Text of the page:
A « sticky » interhemispheric switch in bipolar disorder ?

John Pettigrew and Steven Miller
Article publié le 12 septembre 2011
Pour citer cet article : John Pettigrew and Steven Miller , « A « sticky » interhemispheric switch in bipolar disorder ?  », Rhuthmos, 12 septembre 2011 [en ligne]. https://rhuthmos.eu/spip.php?article398

Despite years of research into bipolar disorder (manic depression), its underlying pathophysiology
remains elusive. It is widely acknowledged that the disorder is strongly heritable, but the genetics are
complex with less than full concordance in monozygotic twins and at least four susceptibility loci identified. We propose that bipolar disorder is the result of a genetic propensity for slow interhemispheric
switching mechanisms that become « stuck » in one or the other state. Because slow switches are also « sticky »
when compared with fast switches, the clinical manifestations of bipolar disorder may be explained by
hemispheric activation being « stuck » on the left (mania) or on the right (depression). Support for this
« sticky » interhemispheric switching hypothesis stems from our recent observation that the rate of perceptual alternation in binocular rivalry is slow in euthymic subjects with bipolar disorder (n=18,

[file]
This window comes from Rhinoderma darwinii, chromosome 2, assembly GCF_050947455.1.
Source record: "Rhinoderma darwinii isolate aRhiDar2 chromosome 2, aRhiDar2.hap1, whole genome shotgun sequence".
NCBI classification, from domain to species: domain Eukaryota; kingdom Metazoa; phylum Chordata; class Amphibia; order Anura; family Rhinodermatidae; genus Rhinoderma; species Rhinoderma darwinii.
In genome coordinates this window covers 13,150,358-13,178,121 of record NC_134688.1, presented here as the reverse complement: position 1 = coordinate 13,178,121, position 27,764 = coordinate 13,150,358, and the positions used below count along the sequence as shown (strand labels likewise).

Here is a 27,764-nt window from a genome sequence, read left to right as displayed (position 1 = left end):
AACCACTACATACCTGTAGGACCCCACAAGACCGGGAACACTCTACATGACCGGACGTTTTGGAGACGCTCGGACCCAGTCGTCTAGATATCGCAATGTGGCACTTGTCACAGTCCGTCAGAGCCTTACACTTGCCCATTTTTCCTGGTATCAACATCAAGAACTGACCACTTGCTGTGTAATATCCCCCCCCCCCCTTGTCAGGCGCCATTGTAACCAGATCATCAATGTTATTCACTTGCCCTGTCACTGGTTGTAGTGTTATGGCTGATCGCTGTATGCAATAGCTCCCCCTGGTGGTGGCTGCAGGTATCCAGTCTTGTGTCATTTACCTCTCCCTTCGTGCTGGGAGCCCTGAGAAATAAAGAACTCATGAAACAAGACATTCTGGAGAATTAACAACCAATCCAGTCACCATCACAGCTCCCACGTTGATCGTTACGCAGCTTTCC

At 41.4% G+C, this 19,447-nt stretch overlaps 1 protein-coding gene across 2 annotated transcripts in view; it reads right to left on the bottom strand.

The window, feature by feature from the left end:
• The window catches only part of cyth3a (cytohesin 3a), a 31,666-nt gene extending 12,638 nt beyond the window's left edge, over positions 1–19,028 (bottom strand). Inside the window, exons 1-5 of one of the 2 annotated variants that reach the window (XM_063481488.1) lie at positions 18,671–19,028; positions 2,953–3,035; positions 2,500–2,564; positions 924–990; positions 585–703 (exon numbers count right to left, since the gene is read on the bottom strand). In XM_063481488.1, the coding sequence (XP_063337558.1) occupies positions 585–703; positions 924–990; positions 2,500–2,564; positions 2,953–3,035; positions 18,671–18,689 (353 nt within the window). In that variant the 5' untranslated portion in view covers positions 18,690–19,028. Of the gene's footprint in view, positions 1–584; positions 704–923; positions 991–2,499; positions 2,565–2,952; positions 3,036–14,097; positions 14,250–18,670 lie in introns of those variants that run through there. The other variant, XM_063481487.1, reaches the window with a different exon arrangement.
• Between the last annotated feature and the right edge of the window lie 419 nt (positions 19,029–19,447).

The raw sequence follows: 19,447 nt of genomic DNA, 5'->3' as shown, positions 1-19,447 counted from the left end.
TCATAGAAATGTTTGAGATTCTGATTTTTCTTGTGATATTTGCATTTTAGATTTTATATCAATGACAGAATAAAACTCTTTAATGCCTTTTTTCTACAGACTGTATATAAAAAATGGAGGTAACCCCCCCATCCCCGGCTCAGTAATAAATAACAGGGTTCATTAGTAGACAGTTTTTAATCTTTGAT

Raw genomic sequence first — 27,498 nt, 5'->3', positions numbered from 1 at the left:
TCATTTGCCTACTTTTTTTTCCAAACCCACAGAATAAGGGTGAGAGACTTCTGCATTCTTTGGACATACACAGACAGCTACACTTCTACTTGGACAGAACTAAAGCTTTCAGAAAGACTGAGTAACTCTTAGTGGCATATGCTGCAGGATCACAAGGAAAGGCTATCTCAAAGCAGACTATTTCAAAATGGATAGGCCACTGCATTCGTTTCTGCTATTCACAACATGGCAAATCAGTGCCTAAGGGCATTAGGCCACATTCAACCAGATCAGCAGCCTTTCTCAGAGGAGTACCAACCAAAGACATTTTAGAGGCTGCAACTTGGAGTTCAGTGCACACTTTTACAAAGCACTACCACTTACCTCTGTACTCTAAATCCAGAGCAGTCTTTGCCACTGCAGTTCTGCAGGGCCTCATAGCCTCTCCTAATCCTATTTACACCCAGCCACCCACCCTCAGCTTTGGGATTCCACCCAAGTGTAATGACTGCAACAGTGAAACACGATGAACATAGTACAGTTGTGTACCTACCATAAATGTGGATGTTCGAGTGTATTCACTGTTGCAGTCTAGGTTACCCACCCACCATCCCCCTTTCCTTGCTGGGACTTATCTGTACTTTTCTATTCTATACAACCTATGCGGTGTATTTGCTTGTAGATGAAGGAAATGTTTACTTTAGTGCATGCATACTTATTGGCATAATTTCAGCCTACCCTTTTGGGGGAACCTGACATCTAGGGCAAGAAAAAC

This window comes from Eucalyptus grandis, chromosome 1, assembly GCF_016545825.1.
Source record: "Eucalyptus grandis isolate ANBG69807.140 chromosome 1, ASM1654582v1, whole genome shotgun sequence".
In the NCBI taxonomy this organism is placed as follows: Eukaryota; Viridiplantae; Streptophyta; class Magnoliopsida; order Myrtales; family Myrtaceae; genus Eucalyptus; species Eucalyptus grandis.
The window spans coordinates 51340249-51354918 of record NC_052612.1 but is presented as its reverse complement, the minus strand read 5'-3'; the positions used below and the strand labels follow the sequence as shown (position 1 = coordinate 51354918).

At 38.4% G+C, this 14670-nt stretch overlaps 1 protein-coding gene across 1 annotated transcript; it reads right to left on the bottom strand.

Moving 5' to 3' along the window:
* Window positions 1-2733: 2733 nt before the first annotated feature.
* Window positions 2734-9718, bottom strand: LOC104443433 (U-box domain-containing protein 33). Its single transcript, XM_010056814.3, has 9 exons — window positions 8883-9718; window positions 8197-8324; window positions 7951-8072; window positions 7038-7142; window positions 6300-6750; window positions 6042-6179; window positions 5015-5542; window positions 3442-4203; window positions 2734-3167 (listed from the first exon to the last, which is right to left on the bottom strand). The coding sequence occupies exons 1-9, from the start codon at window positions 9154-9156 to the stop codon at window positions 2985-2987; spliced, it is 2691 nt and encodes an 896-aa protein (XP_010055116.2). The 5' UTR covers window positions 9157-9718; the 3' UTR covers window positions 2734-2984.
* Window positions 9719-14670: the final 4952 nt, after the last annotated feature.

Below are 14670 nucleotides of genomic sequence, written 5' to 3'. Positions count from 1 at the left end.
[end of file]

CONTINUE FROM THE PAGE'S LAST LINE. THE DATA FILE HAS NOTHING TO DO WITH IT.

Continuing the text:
median=0.27Hz) compared with normal controls (n=49, median=0.60Hz, p<0.0005). We have
presented evidence elsewhere that binocular rivalry is itself an interhemispheric switching phenomenon.
The rivalry alternation rate (putative interhemispheric switch rate) is robust in a given individual, with a
test–retest correlation of more than 0.8, making it suitable for genetic studies. The interhemispheric
switch rate may provide a trait-dependent biological marker for bipolar disorder.


Keywords : interhemispheric switching ; bipolar disorder ; binocular rivalry ; mood ; genetics

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